Borrowed scenery

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Borrowed scenery
Garden in NPM.JPG
Borrowed scenery in the style of Song and Ming Dynasty gardens located at the Zhishan Garden
Chinese name
Chinese 借景
Japanese name
Kanji 借景

Borrowed scenery (借景; Japanese: shakkei; Chinese: jièjǐng[1]) is the principle of "incorporating background landscape into the composition of a garden" found in traditional East Asian garden design. The term borrowing of scenery ("shakkei") is Chinese in origin, and appears in the 17th century garden treatise Yuanye.[2]

Shakkei example of Hikone Castle in the background of Genkyū Garden (玄宮園)

Borrowed scenery in the Sakuteiki[edit]

The term borrowed scenery is not mentioned in the oldest extant Japanese garden manual, the Sakuteiki (作庭記?, "Records of Garden Making"). However, this text, which is attributed to Tachibana Toshitsuna (橘俊綱, 1028-1094 CE), a son of the Byodoin's designer Fujiwara no Yorimichi (藤原頼通, 990-1074 CE), records as one of the first principles of garden making:

According to the lay of the land, and depending upon the aspect of the water landscape, you should design each part of the garden tastefully, recalling your memories of how nature presented itself for each feature. (tr. Inaji 1998:13)

Three principle tenets guiding Japanese garden organization are,

  • shōtoku no sansui (生得の山水?, "natural mountain river") intending to create in the likeness of nature
  • kohan ni shitagau (湖畔に従う?, "follow the lakeshore") planning in accordance with the site topography
  • fuzei (風情?, "appearance; air") capturing and presenting the ambiance

Shakkei, which attempts to capture nature alive rather than create a less spectacular version, can be taken as to allude to the first of these categories.

The origins of an interest in the landscape outside the Heian period gardens, Shinden-zukuri gardens, lie in the increased local travel of the Japanese elite, a layered endeavor involving the bolstering of a national identity separate from China and the display of personal wealth. When they returned from their travels they would want to physically manifest these travels at home in a more ostentatious way than could be accomplished solely with art, weapons, or ceramics. Thus, borrowed scenery was introduced to incorporate the foreign landscapes seen in northern Japan into the southern cities of Nara and Kyoto.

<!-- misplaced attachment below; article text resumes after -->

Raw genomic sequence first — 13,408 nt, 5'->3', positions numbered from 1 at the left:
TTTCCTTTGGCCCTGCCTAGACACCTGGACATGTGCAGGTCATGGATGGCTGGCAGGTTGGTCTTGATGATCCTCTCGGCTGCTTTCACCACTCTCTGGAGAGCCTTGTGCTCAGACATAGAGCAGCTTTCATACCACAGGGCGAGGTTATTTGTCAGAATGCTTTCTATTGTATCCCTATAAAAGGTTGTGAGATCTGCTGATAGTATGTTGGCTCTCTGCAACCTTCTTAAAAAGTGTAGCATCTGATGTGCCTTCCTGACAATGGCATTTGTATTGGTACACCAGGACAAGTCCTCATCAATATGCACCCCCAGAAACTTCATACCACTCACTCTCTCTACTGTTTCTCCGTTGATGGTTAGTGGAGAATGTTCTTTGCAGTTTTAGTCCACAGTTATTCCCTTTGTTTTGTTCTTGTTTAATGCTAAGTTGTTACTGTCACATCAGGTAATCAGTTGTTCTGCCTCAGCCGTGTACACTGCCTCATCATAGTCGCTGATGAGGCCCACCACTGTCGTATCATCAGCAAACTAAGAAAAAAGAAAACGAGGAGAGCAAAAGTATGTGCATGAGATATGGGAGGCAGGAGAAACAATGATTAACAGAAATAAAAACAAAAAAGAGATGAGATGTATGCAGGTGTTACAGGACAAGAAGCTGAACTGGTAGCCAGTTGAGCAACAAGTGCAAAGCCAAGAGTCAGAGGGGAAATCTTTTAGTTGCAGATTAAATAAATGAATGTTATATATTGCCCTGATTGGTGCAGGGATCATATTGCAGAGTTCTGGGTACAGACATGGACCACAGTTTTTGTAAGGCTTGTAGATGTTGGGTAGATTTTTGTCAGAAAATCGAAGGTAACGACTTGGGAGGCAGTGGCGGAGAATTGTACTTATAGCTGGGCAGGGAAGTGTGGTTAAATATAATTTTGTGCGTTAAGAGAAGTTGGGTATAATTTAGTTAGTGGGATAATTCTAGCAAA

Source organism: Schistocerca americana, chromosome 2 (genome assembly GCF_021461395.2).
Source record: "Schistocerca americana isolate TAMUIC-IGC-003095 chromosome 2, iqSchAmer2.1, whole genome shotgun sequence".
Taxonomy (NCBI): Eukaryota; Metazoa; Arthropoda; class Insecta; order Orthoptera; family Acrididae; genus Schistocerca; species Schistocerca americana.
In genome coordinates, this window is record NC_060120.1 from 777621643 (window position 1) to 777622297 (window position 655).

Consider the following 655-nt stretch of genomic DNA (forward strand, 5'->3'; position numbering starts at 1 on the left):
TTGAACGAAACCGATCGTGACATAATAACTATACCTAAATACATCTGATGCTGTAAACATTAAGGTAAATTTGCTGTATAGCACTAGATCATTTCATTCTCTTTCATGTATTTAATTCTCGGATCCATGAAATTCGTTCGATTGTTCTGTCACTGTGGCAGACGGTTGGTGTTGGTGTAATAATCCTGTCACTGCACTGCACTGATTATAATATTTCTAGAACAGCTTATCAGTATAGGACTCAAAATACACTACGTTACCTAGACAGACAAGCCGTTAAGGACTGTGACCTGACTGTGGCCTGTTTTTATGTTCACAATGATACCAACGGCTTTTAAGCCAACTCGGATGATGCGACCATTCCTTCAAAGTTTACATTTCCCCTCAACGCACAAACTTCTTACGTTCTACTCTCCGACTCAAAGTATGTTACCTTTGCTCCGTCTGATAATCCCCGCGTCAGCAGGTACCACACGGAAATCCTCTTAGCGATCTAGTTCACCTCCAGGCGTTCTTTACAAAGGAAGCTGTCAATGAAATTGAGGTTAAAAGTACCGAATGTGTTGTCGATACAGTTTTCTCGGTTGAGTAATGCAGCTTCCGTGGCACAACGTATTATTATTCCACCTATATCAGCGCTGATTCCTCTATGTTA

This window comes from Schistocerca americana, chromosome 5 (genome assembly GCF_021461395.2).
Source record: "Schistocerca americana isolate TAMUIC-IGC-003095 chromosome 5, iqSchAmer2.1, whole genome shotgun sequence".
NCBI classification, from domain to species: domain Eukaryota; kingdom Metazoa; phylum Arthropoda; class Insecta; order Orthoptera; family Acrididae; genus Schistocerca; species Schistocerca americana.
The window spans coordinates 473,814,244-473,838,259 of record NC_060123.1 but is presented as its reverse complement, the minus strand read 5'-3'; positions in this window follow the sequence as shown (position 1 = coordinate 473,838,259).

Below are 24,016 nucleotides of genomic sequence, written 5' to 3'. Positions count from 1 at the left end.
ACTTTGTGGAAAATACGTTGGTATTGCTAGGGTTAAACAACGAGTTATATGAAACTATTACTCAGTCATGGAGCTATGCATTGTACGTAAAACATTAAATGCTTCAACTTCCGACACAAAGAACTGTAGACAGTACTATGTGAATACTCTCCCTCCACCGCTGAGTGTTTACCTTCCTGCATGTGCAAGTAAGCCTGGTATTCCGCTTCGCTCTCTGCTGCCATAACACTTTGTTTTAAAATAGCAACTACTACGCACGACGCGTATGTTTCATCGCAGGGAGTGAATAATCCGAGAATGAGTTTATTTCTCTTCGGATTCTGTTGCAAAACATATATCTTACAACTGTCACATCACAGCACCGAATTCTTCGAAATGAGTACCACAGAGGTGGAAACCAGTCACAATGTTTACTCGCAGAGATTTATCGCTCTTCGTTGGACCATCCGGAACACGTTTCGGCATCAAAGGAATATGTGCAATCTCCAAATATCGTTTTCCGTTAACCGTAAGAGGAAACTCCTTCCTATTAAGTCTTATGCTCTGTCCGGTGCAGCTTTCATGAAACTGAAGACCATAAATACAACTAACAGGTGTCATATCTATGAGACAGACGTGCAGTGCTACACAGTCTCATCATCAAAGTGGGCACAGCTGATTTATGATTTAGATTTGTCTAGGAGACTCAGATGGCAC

According to the 1635 CE Chinese garden manual Yuanye (園冶), there are four categories of borrowed scenery, namely: yuanjie (遠借 "distant borrowing", e.g., mountains, lakes), linjie (隣借 "adjacent borrowing", neighboring buildings and features), yangjie (仰借 "upward borrowing", clouds, stars), and fujie (俯借 "downward borrowing", rocks, ponds); respectively Japanese enshaku, rinshaku, gyōshaku, and fushaku.


  1. ^ Stepanova, Jekaterina (2010). Kraushaar, Frank, ed. Eastwards: Western views on East Asian culture. Bern: Peter Lang. p. 162. ISBN 978-3-0343-0040-7. 
  2. ^ Kuitert, Wybe (2002). Themes in the history of Japanese garden art. Honolulu: University of Hawai'i Press. p. 177. ISBN 978-0-8248-2312-2. 


  • Slawson, David A. Secret Teachings in the Art of Japanese Gardens. New York: Kodansha International Ltd., 1987
  • Takei, Jiro and Mark Peter Keane. The Sakuteiki: Visions of the Japanese Garden. North Clarendon, VT: Tuttle Publishing, 2001.
  • Tsu, Frances Ya-sing. Landscape Design in Chinese Gardens. New York: McGraw-Hill Book Company, 1988.

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